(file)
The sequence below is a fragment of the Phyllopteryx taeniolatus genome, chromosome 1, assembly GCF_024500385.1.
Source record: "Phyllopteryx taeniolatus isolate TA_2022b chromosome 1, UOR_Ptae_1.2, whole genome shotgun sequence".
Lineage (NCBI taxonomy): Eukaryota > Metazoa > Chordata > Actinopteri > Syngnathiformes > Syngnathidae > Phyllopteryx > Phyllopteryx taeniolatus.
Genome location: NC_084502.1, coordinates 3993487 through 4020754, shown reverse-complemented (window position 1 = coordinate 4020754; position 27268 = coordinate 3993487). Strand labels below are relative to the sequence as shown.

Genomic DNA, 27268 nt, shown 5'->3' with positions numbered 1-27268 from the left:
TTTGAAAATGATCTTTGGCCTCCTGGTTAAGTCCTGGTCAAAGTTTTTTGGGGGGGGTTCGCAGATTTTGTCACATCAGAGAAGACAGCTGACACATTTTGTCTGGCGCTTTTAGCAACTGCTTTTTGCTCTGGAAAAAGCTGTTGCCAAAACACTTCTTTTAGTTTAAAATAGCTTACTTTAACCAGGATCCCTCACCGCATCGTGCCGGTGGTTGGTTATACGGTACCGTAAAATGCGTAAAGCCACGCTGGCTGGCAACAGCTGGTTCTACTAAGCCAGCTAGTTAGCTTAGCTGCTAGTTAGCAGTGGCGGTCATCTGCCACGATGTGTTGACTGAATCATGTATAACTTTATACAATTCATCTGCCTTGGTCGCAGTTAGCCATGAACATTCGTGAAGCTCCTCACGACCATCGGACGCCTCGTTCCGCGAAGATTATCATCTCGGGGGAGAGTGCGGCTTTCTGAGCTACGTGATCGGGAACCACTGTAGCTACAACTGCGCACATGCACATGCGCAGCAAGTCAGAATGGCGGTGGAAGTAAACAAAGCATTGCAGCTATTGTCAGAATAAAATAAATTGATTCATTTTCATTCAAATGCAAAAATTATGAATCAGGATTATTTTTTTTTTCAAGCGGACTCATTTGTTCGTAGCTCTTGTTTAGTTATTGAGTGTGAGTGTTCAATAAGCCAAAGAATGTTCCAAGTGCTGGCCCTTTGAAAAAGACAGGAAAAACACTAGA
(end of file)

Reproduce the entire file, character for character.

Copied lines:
The sequence below is a fragment of the Phyllopteryx taeniolatus genome, chromosome 1, assembly GCF_024500385.1.
Source record: "Phyllopteryx taeniolatus isolate TA_2022b chromosome 1, UOR_Ptae_1.2, whole genome shotgun sequence".
Lineage (NCBI taxonomy): Eukaryota > Metazoa > Chordata > Actinopteri > Syngnathiformes > Syngnathidae > Phyllopteryx > Phyllopteryx taeniolatus.
Genome location: NC_084502.1, coordinates 3993487 through 4020754, shown reverse-complemented (window position 1 = coordinate 4020754; position 27268 = coordinate 3993487). Strand labels below are relative to the sequence as shown.

Genomic DNA, 27268 nt, shown 5'->3' with positions numbered 1-27268 from the left:
TTTGAAAATGATCTTTGGCCTCCTGGTTAAGTCCTGGTCAAAGTTTTTTGGGGGGGGTTCGCAGATTTTGTCACATCAGAGAAGACAGCTGACACATTTTGTCTGGCGCTTTTAGCAACTGCTTTTTGCTCTGGAAAAAGCTGTTGCCAAAACACTTCTTTTAGTTTAAAATAGCTTACTTTAACCAGGATCCCTCACCGCATCGTGCCGGTGGTTGGTTATACGGTACCGTAAAATGCGTAAAGCCACGCTGGCTGGCAACAGCTGGTTCTACTAAGCCAGCTAGTTAGCTTAGCTGCTAGTTAGCAGTGGCGGTCATCTGCCACGATGTGTTGACTGAATCATGTATAACTTTATACAATTCATCTGCCTTGGTCGCAGTTAGCCATGAACATTCGTGAAGCTCCTCACGACCATCGGACGCCTCGTTCCGCGAAGATTATCATCTCGGGGGAGAGTGCGGCTTTCTGAGCTACGTGATCGGGAACCACTGTAGCTACAACTGCGCACATGCACATGCGCAGCAAGTCAGAATGGCGGTGGAAGTAAACAAAGCATTGCAGCTATTGTCAGAATAAAATAAATTGATTCATTTTCATTCAAATGCAAAAATTATGAATCAGGATTATTTTTTTTTTCAAGCGGACTCATTTGTTCGTAGCTCTTGTTTAGTTATTGAGTGTGAGTGTTCAATAAGCCAAAGAATGTTCCAAGTGCTGGCCCTTTGAAAAAGACAGGAAAAACACTAGA